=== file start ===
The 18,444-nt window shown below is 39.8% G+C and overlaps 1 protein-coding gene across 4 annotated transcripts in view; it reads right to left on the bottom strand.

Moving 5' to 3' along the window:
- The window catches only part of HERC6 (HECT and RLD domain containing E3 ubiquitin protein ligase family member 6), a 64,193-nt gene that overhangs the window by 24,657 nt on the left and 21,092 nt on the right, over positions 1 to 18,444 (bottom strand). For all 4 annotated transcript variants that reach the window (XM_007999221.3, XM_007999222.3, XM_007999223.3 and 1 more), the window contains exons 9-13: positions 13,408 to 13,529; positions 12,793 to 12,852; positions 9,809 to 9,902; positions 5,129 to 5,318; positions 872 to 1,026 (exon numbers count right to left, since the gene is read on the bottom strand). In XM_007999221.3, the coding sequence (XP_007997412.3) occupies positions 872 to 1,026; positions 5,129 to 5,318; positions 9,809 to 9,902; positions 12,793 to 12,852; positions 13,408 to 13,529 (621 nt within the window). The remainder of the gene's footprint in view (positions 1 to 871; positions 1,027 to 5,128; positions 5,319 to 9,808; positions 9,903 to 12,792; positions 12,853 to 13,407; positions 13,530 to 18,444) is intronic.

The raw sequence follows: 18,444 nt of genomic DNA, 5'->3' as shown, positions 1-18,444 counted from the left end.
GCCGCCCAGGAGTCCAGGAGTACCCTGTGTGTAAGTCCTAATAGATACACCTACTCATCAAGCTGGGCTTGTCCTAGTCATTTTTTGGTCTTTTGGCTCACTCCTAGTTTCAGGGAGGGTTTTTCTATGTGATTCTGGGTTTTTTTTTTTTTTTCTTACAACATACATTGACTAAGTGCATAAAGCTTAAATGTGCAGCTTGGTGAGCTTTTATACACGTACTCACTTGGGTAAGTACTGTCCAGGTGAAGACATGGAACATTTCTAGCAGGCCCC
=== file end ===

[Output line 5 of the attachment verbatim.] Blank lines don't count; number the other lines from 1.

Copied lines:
GCCGCCCAGGAGTCCAGGAGTACCCTGTGTGTAAGTCCTAATAGATACACCTACTCATCAAGCTGGGCTTGTCCTAGTCATTTTTTGGTCTTTTGGCTCACTCCTAGTTTCAGGGAGGGTTTTTCTATGTGATTCTGGGTTTTTTTTTTTTTTTCTTACAACATACATTGACTAAGTGCATAAAGCTTAAATGTGCAGCTTGGTGAGCTTTTATACACGTACTCACTTGGGTAAGTACTGTCCAGGTGAAGACATGGAACATTTCTAGCAGGCCCC